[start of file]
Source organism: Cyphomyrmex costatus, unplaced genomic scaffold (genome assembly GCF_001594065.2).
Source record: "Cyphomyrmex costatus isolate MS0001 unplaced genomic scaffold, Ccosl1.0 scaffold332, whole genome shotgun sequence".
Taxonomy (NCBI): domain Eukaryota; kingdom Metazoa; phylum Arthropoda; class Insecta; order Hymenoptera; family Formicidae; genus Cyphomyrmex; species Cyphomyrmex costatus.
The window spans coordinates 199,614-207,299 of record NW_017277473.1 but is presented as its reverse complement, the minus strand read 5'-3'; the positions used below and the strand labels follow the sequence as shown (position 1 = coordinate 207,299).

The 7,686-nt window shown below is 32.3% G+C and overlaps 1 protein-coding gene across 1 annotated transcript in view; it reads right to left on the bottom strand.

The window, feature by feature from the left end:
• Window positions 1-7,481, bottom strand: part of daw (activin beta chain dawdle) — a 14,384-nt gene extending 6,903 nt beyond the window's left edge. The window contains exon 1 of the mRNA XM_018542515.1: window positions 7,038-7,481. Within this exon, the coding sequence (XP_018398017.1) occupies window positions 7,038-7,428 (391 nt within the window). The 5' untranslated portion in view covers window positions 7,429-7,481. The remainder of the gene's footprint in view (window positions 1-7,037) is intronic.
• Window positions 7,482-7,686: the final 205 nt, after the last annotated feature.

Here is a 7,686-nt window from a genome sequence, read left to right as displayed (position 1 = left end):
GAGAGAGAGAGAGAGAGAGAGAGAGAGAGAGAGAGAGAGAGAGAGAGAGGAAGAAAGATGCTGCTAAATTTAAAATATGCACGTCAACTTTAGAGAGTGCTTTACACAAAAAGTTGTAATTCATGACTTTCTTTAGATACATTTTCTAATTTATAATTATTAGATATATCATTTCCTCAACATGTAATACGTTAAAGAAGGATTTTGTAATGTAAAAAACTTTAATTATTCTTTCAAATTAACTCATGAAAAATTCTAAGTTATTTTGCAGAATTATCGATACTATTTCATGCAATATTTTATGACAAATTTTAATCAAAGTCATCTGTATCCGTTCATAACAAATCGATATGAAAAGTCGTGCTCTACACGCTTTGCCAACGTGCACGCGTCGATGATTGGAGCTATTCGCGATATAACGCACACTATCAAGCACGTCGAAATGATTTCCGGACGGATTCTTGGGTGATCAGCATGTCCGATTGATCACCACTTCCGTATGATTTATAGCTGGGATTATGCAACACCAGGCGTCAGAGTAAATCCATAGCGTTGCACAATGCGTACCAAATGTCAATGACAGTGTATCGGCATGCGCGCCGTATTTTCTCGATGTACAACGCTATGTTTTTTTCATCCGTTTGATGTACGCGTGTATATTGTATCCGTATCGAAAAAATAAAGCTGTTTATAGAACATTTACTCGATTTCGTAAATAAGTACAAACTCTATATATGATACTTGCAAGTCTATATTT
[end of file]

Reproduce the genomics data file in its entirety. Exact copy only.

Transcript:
Source organism: Cyphomyrmex costatus, unplaced genomic scaffold (genome assembly GCF_001594065.2).
Source record: "Cyphomyrmex costatus isolate MS0001 unplaced genomic scaffold, Ccosl1.0 scaffold332, whole genome shotgun sequence".
Taxonomy (NCBI): domain Eukaryota; kingdom Metazoa; phylum Arthropoda; class Insecta; order Hymenoptera; family Formicidae; genus Cyphomyrmex; species Cyphomyrmex costatus.
The window spans coordinates 199,614-207,299 of record NW_017277473.1 but is presented as its reverse complement, the minus strand read 5'-3'; the positions used below and the strand labels follow the sequence as shown (position 1 = coordinate 207,299).

The 7,686-nt window shown below is 32.3% G+C and overlaps 1 protein-coding gene across 1 annotated transcript in view; it reads right to left on the bottom strand.

The window, feature by feature from the left end:
• Window positions 1-7,481, bottom strand: part of daw (activin beta chain dawdle) — a 14,384-nt gene extending 6,903 nt beyond the window's left edge. The window contains exon 1 of the mRNA XM_018542515.1: window positions 7,038-7,481. Within this exon, the coding sequence (XP_018398017.1) occupies window positions 7,038-7,428 (391 nt within the window). The 5' untranslated portion in view covers window positions 7,429-7,481. The remainder of the gene's footprint in view (window positions 1-7,037) is intronic.
• Window positions 7,482-7,686: the final 205 nt, after the last annotated feature.

Here is a 7,686-nt window from a genome sequence, read left to right as displayed (position 1 = left end):
GAGAGAGAGAGAGAGAGAGAGAGAGAGAGAGAGAGAGAGAGAGAGAGAGGAAGAAAGATGCTGCTAAATTTAAAATATGCACGTCAACTTTAGAGAGTGCTTTACACAAAAAGTTGTAATTCATGACTTTCTTTAGATACATTTTCTAATTTATAATTATTAGATATATCATTTCCTCAACATGTAATACGTTAAAGAAGGATTTTGTAATGTAAAAAACTTTAATTATTCTTTCAAATTAACTCATGAAAAATTCTAAGTTATTTTGCAGAATTATCGATACTATTTCATGCAATATTTTATGACAAATTTTAATCAAAGTCATCTGTATCCGTTCATAACAAATCGATATGAAAAGTCGTGCTCTACACGCTTTGCCAACGTGCACGCGTCGATGATTGGAGCTATTCGCGATATAACGCACACTATCAAGCACGTCGAAATGATTTCCGGACGGATTCTTGGGTGATCAGCATGTCCGATTGATCACCACTTCCGTATGATTTATAGCTGGGATTATGCAACACCAGGCGTCAGAGTAAATCCATAGCGTTGCACAATGCGTACCAAATGTCAATGACAGTGTATCGGCATGCGCGCCGTATTTTCTCGATGTACAACGCTATGTTTTTTTCATCCGTTTGATGTACGCGTGTATATTGTATCCGTATCGAAAAAATAAAGCTGTTTATAGAACATTTACTCGATTTCGTAAATAAGTACAAACTCTATATATGATACTTGCAAGTCTATATTT